2 of 3 people found the following review helpful
No sex please, we're indie,
Verified Purchase(What is this?)
This review is from: Shrines (Audio CD)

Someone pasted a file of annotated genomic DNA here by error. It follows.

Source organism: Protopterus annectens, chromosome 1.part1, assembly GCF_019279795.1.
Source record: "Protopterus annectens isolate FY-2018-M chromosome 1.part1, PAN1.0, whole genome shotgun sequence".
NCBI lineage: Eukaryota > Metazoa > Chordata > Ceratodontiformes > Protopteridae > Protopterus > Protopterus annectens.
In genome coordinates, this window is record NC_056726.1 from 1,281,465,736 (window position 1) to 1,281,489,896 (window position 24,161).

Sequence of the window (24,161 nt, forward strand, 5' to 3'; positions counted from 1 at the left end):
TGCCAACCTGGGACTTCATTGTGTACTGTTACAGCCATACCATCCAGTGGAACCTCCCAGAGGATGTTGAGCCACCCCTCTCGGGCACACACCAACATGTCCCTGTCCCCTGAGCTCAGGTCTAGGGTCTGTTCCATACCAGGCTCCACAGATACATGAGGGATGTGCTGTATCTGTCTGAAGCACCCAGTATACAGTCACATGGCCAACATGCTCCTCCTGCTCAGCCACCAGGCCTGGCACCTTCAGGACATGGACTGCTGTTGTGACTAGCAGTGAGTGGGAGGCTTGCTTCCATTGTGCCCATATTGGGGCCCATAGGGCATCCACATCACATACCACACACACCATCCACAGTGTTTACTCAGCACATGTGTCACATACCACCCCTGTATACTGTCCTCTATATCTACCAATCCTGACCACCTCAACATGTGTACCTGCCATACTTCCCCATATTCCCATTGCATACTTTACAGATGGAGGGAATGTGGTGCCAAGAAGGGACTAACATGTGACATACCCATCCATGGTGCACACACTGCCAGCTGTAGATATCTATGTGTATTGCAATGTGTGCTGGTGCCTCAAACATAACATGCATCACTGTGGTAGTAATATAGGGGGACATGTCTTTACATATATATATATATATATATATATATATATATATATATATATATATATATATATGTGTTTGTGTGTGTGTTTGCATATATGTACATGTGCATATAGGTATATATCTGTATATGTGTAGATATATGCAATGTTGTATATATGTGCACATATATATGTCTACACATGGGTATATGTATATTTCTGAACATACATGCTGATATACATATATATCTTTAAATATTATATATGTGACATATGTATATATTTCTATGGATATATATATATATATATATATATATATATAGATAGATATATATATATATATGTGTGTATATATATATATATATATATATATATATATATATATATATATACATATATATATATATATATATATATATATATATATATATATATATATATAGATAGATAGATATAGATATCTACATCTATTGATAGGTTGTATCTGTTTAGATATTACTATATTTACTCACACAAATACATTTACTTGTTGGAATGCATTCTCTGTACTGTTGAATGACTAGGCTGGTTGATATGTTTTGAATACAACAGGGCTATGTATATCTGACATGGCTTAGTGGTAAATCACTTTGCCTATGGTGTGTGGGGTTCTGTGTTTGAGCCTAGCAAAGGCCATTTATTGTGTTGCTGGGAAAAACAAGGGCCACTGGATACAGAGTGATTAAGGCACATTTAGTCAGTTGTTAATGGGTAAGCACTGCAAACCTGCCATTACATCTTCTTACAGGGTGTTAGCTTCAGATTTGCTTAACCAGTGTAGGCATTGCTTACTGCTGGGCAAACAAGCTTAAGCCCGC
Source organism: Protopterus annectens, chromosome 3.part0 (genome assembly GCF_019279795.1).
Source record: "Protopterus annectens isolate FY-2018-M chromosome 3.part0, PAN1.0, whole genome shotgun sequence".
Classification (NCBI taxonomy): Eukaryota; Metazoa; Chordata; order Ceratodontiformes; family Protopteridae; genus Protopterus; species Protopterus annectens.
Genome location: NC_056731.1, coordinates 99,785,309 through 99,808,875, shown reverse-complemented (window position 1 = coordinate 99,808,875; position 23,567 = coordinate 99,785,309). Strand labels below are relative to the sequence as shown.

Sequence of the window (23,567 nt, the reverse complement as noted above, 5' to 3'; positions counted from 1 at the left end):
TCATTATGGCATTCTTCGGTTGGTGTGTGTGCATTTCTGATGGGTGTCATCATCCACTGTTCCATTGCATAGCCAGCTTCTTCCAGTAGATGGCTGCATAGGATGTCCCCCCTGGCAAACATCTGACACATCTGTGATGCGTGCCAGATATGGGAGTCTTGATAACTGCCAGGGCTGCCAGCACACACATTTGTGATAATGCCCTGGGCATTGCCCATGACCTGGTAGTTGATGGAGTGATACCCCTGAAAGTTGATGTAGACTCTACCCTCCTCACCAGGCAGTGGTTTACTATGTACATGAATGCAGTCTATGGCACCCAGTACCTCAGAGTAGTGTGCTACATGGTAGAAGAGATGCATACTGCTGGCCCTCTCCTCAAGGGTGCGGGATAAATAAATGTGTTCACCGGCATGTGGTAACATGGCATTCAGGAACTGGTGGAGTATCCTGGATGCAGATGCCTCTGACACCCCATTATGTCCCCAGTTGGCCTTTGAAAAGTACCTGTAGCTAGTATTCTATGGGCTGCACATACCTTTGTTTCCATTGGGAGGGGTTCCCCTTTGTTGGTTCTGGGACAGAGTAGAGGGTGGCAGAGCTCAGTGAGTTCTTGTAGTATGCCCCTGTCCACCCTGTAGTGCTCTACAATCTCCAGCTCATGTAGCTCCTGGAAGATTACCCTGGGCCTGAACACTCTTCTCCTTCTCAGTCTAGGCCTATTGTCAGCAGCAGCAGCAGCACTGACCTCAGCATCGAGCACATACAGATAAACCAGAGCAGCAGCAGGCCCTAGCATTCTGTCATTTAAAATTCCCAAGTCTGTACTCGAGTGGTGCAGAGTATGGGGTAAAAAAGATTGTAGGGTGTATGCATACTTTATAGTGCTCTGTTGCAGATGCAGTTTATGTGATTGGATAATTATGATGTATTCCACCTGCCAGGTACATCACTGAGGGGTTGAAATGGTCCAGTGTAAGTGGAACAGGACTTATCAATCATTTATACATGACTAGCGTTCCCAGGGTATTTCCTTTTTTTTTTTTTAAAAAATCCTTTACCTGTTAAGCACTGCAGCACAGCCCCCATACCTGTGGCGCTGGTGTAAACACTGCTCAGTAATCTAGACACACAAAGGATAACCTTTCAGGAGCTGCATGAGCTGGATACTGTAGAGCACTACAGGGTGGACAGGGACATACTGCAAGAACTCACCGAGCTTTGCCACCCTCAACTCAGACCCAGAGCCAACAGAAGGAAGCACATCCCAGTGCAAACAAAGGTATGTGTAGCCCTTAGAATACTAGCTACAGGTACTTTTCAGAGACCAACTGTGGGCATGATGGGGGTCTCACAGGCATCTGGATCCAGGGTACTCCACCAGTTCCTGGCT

Skittering beats, ethereal vocals and fat, throbbing bass that threatens to knock your vintage cat's eye glasses right off the bridge of your nose. Yep, modern R&B has finally infiltrated the sensitive feminist vegan market and this time it's not about doing it all night (unless it's re-reading Dorothy Parker's "Death and Taxes") or making it with anyone (unless it's a group knitting ethical but punk rock balaclavas in support of Pussy Riot) or anything that might actually get you hot and bothered from the neck down at all. Okay, truth is, the XX kicked off this particularly sexless/bloodless genre of electronica a few years back and the aptly-named Purity Ring merely elaborate on it in a similar vein. Playful sideswipes aside, this Montreal duo do actually build upon the aforementioned XX template and, whereas their debut album often left you feeling that actually less was less and the songs might somehow manage to create an audible event horizon and disappear completely, the tracks on offer on "Shrines" throb and pulsate (albeit tastefully) and grow with each listen. The song titles themselves are predictably twee and somewhat abstract: `Belispeak', `Obedear', `Saltkin' and `Lofticries'. Arch to the point of being almost impenetrable and, for all their malapropian pretension, sounding like something belonging to the world of My Little Pony or, as you often suspect, C86 reverence. Similarly, the lyrics don't bear too much close scrutiny either. As far as debuts go, while not being the most original or innovative album this year, "Shrines" does feel like a laser-guided blast of cool air and one that doesn't overstay its welcome; brevity too often being the first victim in an age where an album is no longer bound to the confines of a physical format. You could be forgiven for thinking that this was all part of a burgeoning movement with Grimes, Chairlift, AlunaGeorge and EMA all throwing the same downbeat electronic shapes. Can we start calling it Ladytronica now please?